In the future, the computational module of a brain coprocessor may be powerful enough to assist in high-level human cognition or complex decision making. Of course, the augmentation of human intelligence has been one of the key goals of computer engineers for well over half a century. Indeed, if we relax the definition of brain coprocessor just a bit, so as not to require direct physical access to the brain, many consumer technologies being developed today are converging upon brain coprocessor-like architectures. A large number of new technologies are attempting to discover information useful to a user and to deliver this information to the user in real time. Also, these discovery and delivery processes are increasingly shaped by the environment (e.g., location) and history (e.g., social interactions, searches) of the user. Thus we are seeing a departure from the classical view (as initially anticipated by early thinkers about human-machine symbiosis such as J. C. R. Licklider) in which computers receive goals from humans, perform defined computations, and then provide the results back to humans.
Of course, giving machines the authority to serve as proactive human coprocessors, and allowing them to capture our attention with their computed priorities, has to be considered carefully, as anyone who has lost hours due to interruption by a slew of social-network updates or search-engine alerts can attest. How can we give the human brain access to increasingly proactive coprocessing technologies without losing sight of our overarching goals? One idea is to develop and deploy metrics that allow us to evaluate the IQ of a human plus a coprocessor, working together–evaluating the performance of collaborating natural and artificial intelligences in a broad battery of problem-solving contexts. After all, humans with Internet-based brain coprocessors (e.g., laptops running Web browsers) may be more distractible if the goals include long, focused writing tasks, but they may be better at synthesizing data broadly from disparate sources; a given brain coprocessor configuration may be good for some problems but bad for others. Thinking of emerging computational technologies as brain coprocessors forces us to think about them in terms of the impacts they have on the brain, positive and negative, and importantly provides a framework for thoughtfully engineering their direct, as well as their emergent, effects.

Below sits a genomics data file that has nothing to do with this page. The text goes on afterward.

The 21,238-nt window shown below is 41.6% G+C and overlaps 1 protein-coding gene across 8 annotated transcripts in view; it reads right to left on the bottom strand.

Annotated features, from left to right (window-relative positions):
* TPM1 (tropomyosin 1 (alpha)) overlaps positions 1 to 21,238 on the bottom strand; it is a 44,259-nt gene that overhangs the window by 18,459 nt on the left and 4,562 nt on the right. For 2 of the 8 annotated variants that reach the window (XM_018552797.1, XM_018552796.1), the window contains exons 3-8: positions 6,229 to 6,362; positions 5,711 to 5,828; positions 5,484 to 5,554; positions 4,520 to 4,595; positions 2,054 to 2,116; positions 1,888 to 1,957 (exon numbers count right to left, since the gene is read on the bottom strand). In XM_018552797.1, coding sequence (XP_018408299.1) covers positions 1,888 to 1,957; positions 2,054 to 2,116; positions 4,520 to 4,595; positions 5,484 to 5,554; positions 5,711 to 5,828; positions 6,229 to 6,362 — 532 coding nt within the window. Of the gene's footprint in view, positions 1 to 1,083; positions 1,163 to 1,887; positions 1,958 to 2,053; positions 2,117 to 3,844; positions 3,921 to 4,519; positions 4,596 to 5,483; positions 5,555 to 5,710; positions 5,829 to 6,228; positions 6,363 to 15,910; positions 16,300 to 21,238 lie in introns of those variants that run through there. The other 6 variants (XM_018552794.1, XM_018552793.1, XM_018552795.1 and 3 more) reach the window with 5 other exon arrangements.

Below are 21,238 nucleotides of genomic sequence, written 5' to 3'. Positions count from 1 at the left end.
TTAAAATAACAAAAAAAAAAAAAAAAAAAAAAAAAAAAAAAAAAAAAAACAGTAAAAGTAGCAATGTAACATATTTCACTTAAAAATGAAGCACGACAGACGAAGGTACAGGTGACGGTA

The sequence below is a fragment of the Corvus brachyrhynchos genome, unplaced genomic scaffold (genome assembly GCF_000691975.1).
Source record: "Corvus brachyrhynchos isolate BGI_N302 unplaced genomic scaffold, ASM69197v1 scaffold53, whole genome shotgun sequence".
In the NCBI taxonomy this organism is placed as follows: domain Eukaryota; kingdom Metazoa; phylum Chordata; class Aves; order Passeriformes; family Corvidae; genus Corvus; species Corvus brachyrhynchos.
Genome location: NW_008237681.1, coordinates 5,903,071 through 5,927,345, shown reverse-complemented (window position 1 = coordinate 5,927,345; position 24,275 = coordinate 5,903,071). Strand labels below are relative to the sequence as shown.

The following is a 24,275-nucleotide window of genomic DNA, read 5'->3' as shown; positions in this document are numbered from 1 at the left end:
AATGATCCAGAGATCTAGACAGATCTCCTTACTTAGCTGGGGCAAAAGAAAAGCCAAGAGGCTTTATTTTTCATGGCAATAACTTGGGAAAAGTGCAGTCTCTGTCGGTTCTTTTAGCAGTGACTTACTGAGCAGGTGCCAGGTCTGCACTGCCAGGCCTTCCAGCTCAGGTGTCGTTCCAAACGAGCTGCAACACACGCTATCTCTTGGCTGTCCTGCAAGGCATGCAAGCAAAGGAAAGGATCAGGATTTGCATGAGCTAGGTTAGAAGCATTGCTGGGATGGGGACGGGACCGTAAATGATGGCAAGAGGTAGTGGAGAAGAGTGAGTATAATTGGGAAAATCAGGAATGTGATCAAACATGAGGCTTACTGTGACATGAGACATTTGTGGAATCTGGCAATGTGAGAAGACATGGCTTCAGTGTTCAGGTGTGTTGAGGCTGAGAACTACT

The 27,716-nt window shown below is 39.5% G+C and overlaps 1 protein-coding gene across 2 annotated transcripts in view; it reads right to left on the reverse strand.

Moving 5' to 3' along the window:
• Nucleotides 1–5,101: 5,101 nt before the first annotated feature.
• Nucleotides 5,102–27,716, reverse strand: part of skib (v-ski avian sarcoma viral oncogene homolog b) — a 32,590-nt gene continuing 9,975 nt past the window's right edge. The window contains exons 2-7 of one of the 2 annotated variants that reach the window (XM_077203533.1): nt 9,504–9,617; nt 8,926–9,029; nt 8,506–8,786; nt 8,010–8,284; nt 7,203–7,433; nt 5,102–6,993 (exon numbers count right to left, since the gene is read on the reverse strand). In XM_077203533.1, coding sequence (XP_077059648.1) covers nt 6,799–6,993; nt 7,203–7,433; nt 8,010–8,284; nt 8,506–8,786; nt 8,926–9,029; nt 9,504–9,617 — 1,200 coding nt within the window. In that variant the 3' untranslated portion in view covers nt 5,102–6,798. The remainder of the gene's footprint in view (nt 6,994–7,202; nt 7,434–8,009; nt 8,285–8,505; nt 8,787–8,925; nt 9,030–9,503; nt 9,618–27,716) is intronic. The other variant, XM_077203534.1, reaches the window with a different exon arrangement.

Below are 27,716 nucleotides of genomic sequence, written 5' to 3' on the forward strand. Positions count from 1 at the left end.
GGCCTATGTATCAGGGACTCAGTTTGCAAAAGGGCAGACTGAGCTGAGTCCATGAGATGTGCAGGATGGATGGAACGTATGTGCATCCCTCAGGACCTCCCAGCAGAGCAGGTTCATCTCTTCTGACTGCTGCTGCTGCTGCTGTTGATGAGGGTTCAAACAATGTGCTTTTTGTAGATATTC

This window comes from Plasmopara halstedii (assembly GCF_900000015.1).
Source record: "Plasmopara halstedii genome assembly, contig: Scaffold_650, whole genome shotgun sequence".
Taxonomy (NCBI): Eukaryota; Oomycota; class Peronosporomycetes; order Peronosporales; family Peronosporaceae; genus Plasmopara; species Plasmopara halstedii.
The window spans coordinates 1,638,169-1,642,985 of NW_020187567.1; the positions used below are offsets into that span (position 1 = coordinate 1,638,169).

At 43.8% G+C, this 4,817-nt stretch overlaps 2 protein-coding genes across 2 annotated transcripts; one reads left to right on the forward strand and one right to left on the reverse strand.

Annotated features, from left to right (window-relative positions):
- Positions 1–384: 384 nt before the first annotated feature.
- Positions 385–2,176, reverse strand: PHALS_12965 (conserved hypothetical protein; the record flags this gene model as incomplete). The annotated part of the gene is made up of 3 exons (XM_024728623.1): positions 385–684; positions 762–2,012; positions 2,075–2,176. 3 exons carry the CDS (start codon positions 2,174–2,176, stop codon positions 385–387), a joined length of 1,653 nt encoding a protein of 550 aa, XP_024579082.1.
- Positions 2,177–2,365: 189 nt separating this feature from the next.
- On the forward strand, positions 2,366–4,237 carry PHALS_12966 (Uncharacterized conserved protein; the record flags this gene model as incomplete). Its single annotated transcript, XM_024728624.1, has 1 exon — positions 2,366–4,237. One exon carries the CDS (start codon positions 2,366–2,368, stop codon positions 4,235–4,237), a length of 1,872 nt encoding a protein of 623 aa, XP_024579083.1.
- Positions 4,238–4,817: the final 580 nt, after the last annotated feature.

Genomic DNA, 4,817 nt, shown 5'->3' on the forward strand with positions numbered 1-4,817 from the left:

Ed Boyden is Assistant Professor of Biological Engineering and Brain and Cognitive Sciences at the Media Lab, whose Synthetic Neurobiology group works on neurotechnologies for systematic analysis and control of neural circuits.
Doug Fritz is a Media Lab PhD student in the Fluid Interfaces group, working on extending human capability through just-in-time processing that augments our interface to the world.
Brian Allen is a Media Lab PhD student in the Synthetic Neurobiology group, working to develop new approaches to understanding how the brain gives rise to emotion.